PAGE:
Las Vegas, Nevada – Some are more cringe-inducing than cash-infusing.
City slogans aim to promote business while capturing the true spirit of the place. All hope to become immortally catchy, like "I ♥ NY" and "What Happens in Vegas, Stays in Vegas."
But a look at some of the more recent picks shows how hard it can be to come up with something that will stick.
FoxNews.com selected seven of the more unusual slogans and asked the experts if these would actually hurt, rather than help a city's image or tourism business, and why anyone could even think that some of these were a good idea in the first place.
1. "It's A Location, Not A Vocation": Hooker, Okla.
C'mon, seriously? In a case like this, the city's name can pretty much do all the marketing. "Of course (the slogan) has to do with the name of the town," said Linda Riches, the city clerk of Hooker, Okla. "We just capitalized on the name because it's so unusual!"
She wasn't kidding about capitalizing on the name. The local Chamber of Commerce sells T-shirts reading, "All My Friends Are Hookers" and "Once a Hooker, Always A Hooker," and a shirt paying homage to the local baseball team,"The Hooker Hornytoads." Public relations expert Michele Tell-Woodrow, founder of Preferred Public Relations, said the slogan is catchy. "In this case, it may drive more visitors to Hooker, Okla., which, I must say, is now a city on my must-visit bucket list."
2. "Barbed Wire Capital of the World": La Crosse, Kan.
Finally, our dream of finding endless amounts of barbed wire has arrived.
"It usually gets a laugh," said Duane Moeder, city manager of La Crosse. "People ask, 'Why are you the barbed wire capital of the world?' The area is known for its barbed wire collection and is home to the Kansas Barbed Wire Collectors Association and Kansas Barbed Wire Museum.
"To speak to this slogan at first impression, this says stay away or keep out," said Kathy Watkins, owner of Sutter-Watkins Marketing and Advertising. But Solveig Thorsrud-Allen, president and CEO of The Firm PR, said city officials should start marketing to a specific audience: former prison inmates. "If they have money to spend as a tourist and aren't wanted by the law, then great for La Crosse."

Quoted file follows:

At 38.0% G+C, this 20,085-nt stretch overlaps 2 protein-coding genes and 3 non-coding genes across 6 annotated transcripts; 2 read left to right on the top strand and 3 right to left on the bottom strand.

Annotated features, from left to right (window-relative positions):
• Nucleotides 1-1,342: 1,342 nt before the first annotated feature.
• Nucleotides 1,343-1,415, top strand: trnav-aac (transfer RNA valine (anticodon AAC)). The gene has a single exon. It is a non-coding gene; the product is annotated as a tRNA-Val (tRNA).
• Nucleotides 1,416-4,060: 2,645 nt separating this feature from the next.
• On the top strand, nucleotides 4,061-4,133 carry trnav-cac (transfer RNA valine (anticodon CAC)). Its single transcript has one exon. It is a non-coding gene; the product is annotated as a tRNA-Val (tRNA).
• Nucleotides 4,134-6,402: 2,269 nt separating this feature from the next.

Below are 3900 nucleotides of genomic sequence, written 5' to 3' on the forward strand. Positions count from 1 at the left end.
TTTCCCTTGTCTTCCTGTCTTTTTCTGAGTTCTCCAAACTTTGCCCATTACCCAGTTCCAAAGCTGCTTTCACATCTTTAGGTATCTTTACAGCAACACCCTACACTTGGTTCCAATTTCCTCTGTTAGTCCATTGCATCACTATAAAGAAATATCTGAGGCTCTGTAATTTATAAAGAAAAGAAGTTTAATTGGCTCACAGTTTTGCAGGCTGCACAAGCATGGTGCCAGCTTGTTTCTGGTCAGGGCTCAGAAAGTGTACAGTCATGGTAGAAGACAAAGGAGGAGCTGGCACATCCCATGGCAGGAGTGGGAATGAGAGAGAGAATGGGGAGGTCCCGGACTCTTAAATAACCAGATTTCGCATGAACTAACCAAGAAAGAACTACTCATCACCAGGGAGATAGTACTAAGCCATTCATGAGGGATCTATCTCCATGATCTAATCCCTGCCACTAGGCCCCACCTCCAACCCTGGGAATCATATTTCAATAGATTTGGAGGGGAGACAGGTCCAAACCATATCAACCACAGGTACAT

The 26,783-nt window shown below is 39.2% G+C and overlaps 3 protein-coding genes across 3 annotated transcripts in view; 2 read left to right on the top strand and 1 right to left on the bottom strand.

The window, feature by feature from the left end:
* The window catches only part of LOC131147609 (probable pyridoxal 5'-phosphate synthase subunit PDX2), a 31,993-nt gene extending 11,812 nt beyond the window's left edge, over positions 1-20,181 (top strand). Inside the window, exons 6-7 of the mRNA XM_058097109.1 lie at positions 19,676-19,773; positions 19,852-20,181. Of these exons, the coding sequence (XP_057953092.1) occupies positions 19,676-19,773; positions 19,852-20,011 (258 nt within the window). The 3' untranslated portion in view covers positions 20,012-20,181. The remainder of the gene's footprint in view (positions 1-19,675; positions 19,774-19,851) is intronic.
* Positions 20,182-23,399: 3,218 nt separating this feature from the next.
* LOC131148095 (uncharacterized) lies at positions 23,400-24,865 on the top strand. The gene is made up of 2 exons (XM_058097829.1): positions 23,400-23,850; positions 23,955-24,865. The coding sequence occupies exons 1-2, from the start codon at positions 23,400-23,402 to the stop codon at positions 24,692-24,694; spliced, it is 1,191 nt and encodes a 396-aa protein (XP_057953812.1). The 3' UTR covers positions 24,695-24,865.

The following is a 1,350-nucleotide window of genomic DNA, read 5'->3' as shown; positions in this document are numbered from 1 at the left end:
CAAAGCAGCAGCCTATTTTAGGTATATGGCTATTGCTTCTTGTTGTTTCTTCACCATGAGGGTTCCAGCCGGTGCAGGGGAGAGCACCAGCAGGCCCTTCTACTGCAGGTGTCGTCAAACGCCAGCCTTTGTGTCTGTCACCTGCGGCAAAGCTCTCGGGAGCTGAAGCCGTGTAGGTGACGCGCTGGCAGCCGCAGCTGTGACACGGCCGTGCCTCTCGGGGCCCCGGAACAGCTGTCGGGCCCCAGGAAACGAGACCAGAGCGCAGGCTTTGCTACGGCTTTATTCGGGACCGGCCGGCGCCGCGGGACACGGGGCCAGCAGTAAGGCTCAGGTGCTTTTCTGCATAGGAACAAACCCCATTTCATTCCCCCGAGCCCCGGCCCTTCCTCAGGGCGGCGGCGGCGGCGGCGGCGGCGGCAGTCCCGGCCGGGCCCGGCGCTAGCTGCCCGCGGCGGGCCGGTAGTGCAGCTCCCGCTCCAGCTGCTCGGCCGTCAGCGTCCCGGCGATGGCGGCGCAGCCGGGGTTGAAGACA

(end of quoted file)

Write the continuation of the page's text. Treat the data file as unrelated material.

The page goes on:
3. "Home of the Ding Dong Daddy": Dumas, Ark.
What is a "ding dong daddy?" Well, apparently Dumas, Ark., is where you'll find a majority of them.
"I'm a ding dong daddy," said a proud Johnny Brigham, the city clerk of Dumas and reigning "Ding Dong Daddy" of the city. The honor is given at the annual "Ding Dong Daddy Festival" each summer. "We're just a town of friendly people with a friendly atmosphere."
The city's inspiration behind the slogan comes from a Vaudeville-era music hit titled "I'm a Ding Dong Daddy from Dumas." PR expert Kathy Watkins said if you don't do your research on the city's connection to the "ding dong daddy" song, the slogan wouldn't make much sense. "If (the city's) goal is to attract tourism, it would behoove Dumas to incorporate the Vaudeville aspect into their marketing.”
4. "Weed Like to Welcome You": Weed, Calif.
The city sounds like a location for the next "Harold and Kumar" movie, but Weed, Calif., is just a small town that would like to dissociate itself from, well, marijuana.
"I get to see a lot of travelers; most of them are high," said Stephanie Shaver, marketing director for the Weed Chamber of Commerce. "People get off the interstate expecting a hippy town, but it's not. We thought (the slogan) would be a cute way to welcome people without making too much of a play on marijuana."
Vanessa Casas, who works for Virgen PR and Advertising in Las Vegas, said it's "witty, yet so innocent and appropriate for all ages." The Virgen PR rep said the word "weed" could have taken so many other "herbal forms," but the slogan "captures the laid-back, playful attitude of California.
5. "Livable, Lovable, Lodi": Lodi, Calif.
Officials had to come up with something after the Al Qaeda-linked terror case that threw the town into the media spotlight back in 2005. But this slogan sounds like a cuddly teddy bear instead of a place. Despite this, officials say it has come to symbolize a medium-size town that was much smaller in the 1950s.
"It still has a small-town feel, despite having 63,000 residents," said Jeff Hood, a city spokesman for Lodi, Calif., which had a population of about half of that in the 1950s. "A lot of families enjoy raising their families here. I mean, you can get across town in five minutes."
Watkins said the slogan "is certainly inviting and it peaks your interest to see what makes it lovable." But Thorsrud-Allen wasn't a big fan of the lovable slogan. "This is fairly vanilla and they aren't taking a stand on anything. I would go back to the drawing board on this one."
6. "Don't Pass Gas, Stop and Enjoy It": Gas, Kan.
Be honest, the slogan probably made you giggle a little bit. Could it be appealing to a specific, audience of chili lovers?
"Never found humor in flatulence references," Casas said. "My guess is there's a large male population."
But not all women agree. "This is hilarious," said Thorsrud-Allen. "It would make me stop to check it out, so I bet others would, too."
7. "The Toothpick Capital of the World": Strong, Maine
Strong, Maine, would be a great place to live if you eat a lot of barbecue. Strong native Charles Forster created those handy toothpicks in the 1800s. But at the end of the day, are toothpicks really that interesting?
Watkins isn't sure if this would necessarily attract tourism. "If you are from this region you might appreciate this slogan. But as a tourist or businessperson, how would 'Toothpick Capital of the World' attract tourism and new commerce to Strong, Maine?"
Casas agreed and said she doesn't see the appeal. "If nothing else, it's a fun fact for travelers passing through, and now I know where to go to expand my toothpick collection."
Pete Griffin is part of the Junior Reporter program at Fox News. Get more information on the program here.